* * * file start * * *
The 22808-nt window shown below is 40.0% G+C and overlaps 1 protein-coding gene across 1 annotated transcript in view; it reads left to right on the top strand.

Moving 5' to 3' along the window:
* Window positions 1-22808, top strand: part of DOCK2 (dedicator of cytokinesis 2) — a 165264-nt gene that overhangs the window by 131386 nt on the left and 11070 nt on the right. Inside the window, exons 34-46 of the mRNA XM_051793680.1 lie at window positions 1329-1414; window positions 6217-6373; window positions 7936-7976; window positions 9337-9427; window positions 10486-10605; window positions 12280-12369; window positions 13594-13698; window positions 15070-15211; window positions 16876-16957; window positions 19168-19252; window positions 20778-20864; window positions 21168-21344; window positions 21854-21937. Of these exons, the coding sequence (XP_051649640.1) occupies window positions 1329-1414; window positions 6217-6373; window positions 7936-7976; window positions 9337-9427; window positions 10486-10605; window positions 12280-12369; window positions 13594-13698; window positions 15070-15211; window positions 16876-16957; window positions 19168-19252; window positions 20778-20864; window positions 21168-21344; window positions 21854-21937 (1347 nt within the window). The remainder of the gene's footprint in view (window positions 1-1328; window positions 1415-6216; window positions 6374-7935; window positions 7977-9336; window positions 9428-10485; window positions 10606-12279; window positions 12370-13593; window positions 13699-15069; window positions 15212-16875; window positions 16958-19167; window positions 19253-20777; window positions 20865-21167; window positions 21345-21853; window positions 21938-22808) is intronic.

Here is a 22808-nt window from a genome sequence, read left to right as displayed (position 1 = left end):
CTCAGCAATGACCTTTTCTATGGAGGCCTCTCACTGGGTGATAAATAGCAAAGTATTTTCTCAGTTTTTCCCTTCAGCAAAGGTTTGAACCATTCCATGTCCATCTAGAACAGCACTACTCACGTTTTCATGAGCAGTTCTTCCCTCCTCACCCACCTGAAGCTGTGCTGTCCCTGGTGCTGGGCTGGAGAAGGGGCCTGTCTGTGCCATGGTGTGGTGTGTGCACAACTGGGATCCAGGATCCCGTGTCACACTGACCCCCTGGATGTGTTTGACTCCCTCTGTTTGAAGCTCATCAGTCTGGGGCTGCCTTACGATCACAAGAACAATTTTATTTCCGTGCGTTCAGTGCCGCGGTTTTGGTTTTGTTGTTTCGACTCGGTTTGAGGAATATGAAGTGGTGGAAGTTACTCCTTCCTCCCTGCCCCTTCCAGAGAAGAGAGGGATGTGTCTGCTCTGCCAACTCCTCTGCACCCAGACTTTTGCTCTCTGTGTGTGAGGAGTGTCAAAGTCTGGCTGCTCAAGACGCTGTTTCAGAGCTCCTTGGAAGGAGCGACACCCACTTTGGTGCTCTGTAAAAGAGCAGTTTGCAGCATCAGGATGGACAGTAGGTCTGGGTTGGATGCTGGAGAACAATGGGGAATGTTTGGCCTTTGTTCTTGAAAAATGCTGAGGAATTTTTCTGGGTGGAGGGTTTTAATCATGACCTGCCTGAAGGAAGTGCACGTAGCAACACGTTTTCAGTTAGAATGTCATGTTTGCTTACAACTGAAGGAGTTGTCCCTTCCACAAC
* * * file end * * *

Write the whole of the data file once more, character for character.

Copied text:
The 22808-nt window shown below is 40.0% G+C and overlaps 1 protein-coding gene across 1 annotated transcript in view; it reads left to right on the top strand.

Moving 5' to 3' along the window:
* Window positions 1-22808, top strand: part of DOCK2 (dedicator of cytokinesis 2) — a 165264-nt gene that overhangs the window by 131386 nt on the left and 11070 nt on the right. Inside the window, exons 34-46 of the mRNA XM_051793680.1 lie at window positions 1329-1414; window positions 6217-6373; window positions 7936-7976; window positions 9337-9427; window positions 10486-10605; window positions 12280-12369; window positions 13594-13698; window positions 15070-15211; window positions 16876-16957; window positions 19168-19252; window positions 20778-20864; window positions 21168-21344; window positions 21854-21937. Of these exons, the coding sequence (XP_051649640.1) occupies window positions 1329-1414; window positions 6217-6373; window positions 7936-7976; window positions 9337-9427; window positions 10486-10605; window positions 12280-12369; window positions 13594-13698; window positions 15070-15211; window positions 16876-16957; window positions 19168-19252; window positions 20778-20864; window positions 21168-21344; window positions 21854-21937 (1347 nt within the window). The remainder of the gene's footprint in view (window positions 1-1328; window positions 1415-6216; window positions 6374-7935; window positions 7977-9336; window positions 9428-10485; window positions 10606-12279; window positions 12370-13593; window positions 13699-15069; window positions 15212-16875; window positions 16958-19167; window positions 19253-20777; window positions 20865-21167; window positions 21345-21853; window positions 21938-22808) is intronic.

Here is a 22808-nt window from a genome sequence, read left to right as displayed (position 1 = left end):
CTCAGCAATGACCTTTTCTATGGAGGCCTCTCACTGGGTGATAAATAGCAAAGTATTTTCTCAGTTTTTCCCTTCAGCAAAGGTTTGAACCATTCCATGTCCATCTAGAACAGCACTACTCACGTTTTCATGAGCAGTTCTTCCCTCCTCACCCACCTGAAGCTGTGCTGTCCCTGGTGCTGGGCTGGAGAAGGGGCCTGTCTGTGCCATGGTGTGGTGTGTGCACAACTGGGATCCAGGATCCCGTGTCACACTGACCCCCTGGATGTGTTTGACTCCCTCTGTTTGAAGCTCATCAGTCTGGGGCTGCCTTACGATCACAAGAACAATTTTATTTCCGTGCGTTCAGTGCCGCGGTTTTGGTTTTGTTGTTTCGACTCGGTTTGAGGAATATGAAGTGGTGGAAGTTACTCCTTCCTCCCTGCCCCTTCCAGAGAAGAGAGGGATGTGTCTGCTCTGCCAACTCCTCTGCACCCAGACTTTTGCTCTCTGTGTGTGAGGAGTGTCAAAGTCTGGCTGCTCAAGACGCTGTTTCAGAGCTCCTTGGAAGGAGCGACACCCACTTTGGTGCTCTGTAAAAGAGCAGTTTGCAGCATCAGGATGGACAGTAGGTCTGGGTTGGATGCTGGAGAACAATGGGGAATGTTTGGCCTTTGTTCTTGAAAAATGCTGAGGAATTTTTCTGGGTGGAGGGTTTTAATCATGACCTGCCTGAAGGAAGTGCACGTAGCAACACGTTTTCAGTTAGAATGTCATGTTTGCTTACAACTGAAGGAGTTGTCCCTTCCACAAC